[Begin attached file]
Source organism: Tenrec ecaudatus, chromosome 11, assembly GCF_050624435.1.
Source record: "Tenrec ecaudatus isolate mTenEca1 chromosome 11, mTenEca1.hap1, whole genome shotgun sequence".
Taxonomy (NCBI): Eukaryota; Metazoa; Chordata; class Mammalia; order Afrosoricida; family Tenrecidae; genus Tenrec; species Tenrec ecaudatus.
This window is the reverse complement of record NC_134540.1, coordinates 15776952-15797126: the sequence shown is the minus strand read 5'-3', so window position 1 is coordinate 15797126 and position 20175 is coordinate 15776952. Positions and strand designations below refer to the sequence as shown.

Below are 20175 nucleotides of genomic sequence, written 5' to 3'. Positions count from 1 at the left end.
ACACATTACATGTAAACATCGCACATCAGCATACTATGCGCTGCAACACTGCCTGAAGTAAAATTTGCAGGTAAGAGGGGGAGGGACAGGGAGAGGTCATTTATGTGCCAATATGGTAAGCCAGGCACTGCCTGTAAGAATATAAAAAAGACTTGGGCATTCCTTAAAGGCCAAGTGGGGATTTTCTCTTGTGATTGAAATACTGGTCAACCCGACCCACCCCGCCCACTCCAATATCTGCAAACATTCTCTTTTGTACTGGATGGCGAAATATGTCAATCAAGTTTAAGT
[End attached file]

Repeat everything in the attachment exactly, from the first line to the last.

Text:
Source organism: Tenrec ecaudatus, chromosome 11, assembly GCF_050624435.1.
Source record: "Tenrec ecaudatus isolate mTenEca1 chromosome 11, mTenEca1.hap1, whole genome shotgun sequence".
Taxonomy (NCBI): Eukaryota; Metazoa; Chordata; class Mammalia; order Afrosoricida; family Tenrecidae; genus Tenrec; species Tenrec ecaudatus.
This window is the reverse complement of record NC_134540.1, coordinates 15776952-15797126: the sequence shown is the minus strand read 5'-3', so window position 1 is coordinate 15797126 and position 20175 is coordinate 15776952. Positions and strand designations below refer to the sequence as shown.

Below are 20175 nucleotides of genomic sequence, written 5' to 3'. Positions count from 1 at the left end.
ACACATTACATGTAAACATCGCACATCAGCATACTATGCGCTGCAACACTGCCTGAAGTAAAATTTGCAGGTAAGAGGGGGAGGGACAGGGAGAGGTCATTTATGTGCCAATATGGTAAGCCAGGCACTGCCTGTAAGAATATAAAAAAGACTTGGGCATTCCTTAAAGGCCAAGTGGGGATTTTCTCTTGTGATTGAAATACTGGTCAACCCGACCCACCCCGCCCACTCCAATATCTGCAAACATTCTCTTTTGTACTGGATGGCGAAATATGTCAATCAAGTTTAAGT